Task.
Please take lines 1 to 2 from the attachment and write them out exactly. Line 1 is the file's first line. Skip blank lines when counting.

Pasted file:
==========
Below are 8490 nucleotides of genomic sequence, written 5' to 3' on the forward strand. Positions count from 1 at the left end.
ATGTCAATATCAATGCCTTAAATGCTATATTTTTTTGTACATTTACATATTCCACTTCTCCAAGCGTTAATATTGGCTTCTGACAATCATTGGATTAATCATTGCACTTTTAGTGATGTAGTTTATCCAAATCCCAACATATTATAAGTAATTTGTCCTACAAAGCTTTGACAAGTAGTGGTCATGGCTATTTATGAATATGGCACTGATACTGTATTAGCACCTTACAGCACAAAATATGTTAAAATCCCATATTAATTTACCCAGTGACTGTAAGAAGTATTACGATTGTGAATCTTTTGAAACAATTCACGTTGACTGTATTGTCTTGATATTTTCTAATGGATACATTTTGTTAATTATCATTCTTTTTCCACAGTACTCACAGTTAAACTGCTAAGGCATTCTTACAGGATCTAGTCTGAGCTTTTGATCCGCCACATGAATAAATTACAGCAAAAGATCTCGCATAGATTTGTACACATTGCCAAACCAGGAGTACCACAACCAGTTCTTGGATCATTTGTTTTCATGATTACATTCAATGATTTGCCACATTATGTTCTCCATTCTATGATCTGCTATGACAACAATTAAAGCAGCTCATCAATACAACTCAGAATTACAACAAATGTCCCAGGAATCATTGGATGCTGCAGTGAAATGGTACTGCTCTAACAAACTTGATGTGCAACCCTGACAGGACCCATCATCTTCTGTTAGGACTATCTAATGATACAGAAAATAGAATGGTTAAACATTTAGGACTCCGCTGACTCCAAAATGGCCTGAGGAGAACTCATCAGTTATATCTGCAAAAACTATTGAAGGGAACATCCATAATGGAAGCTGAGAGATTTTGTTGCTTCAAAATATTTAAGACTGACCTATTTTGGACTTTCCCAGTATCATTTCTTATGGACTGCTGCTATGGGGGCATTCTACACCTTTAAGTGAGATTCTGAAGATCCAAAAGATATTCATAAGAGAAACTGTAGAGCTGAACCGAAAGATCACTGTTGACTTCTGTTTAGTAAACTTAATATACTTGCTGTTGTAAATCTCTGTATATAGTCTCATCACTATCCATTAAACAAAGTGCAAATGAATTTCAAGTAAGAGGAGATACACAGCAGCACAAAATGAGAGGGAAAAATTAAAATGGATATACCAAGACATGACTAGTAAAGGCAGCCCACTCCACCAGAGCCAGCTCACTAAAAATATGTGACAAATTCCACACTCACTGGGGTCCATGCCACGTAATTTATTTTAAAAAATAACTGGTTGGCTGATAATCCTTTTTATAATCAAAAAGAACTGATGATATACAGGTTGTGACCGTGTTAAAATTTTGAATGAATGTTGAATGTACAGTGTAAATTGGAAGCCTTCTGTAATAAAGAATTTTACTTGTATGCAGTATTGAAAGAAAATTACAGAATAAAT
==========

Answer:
Below are 8490 nucleotides of genomic sequence, written 5' to 3' on the forward strand. Positions count from 1 at the left end.
ATGTCAATATCAATGCCTTAAATGCTATATTTTTTTGTACATTTACATATTCCACTTCTCCAAGCGTTAATATTGGCTTCTGACAATCATTGGATTAATCATTGCACTTTTAGTGATGTAGTTTATCCAAATCCCAACATATTATAAGTAATTTGTCCTACAAAGCTTTGACAAGTAGTGGTCATGGCTATTTATGAATATGGCACTGATACTGTATTAGCACCTTACAGCACAAAATATGTTAAAATCCCATATTAATTTACCCAGTGACTGTAAGAAGTATTACGATTGTGAATCTTTTGAAACAATTCACGTTGACTGTATTGTCTTGATATTTTCTAATGGATACATTTTGTTAATTATCATTCTTTTTCCACAGTACTCACAGTTAAACTGCTAAGGCATTCTTACAGGATCTAGTCTGAGCTTTTGATCCGCCACATGAATAAATTACAGCAAAAGATCTCGCATAGATTTGTACACATTGCCAAACCAGGAGTACCACAACCAGTTCTTGGATCATTTGTTTTCATGATTACATTCAATGATTTGCCACATTATGTTCTCCATTCTATGATCTGCTATGACAACAATTAAAGCAGCTCATCAATACAACTCAGAATTACAACAAATGTCCCAGGAATCATTGGATGCTGCAGTGAAATGGTACTGCTCTAACAAACTTGATGTGCAACCCTGACAGGACCCATCATCTTCTGTTAGGACTATCTAATGATACAGAAAATAGAATGGTTAAACATTTAGGACTCCGCTGACTCCAAAATGGCCTGAGGAGAACTCATCAGTTATATCTGCAAAAACTATTGAAGGGAACATCCATAATGGAAGCTGAGAGATTTTGTTGCTTCAAAATATTTAAGACTGACCTATTTTGGACTTTCCCAGTATCATTTCTTATGGACTGCTGCTATGGGGGCATTCTACACCTTTAAGTGAGATTCTGAAGATCCAAAAGATATTCATAAGAGAAACTGTAGAGCTGAACCGAAAGATCACTGTTGACTTCTGTTTAGTAAACTTAATATACTTGCTGTTGTAAATCTCTGTATATAGTCTCATCACTATCCATTAAACAAAGTGCAAATGAATTTCAAGTAAGAGGAGATACACAGCAGCACAAAATGAGAGGGAAAAATTAAAATGGATATACCAAGACATGACTAGTAAAGGCAGCCCACTCCACCAGAGCCAGCTCACTAAAAATATGTGACAAATTCCACACTCACTGGGGTCCATGCCACGTAATTTATTTTAAAAAATAACTGGTTGGCTGATAATCCTTTTTATAATCAAAAAGAACTGATGATATACAGGTTGTGACCGTGTTAAAATTTTGAATGAATGTTGAATGTACAGTGTAAATTGGAAGCCTTCTGTAATAAAGAATTTTACTTGTATGCAGTATTGAAAGAAAATTACAGAATAAAT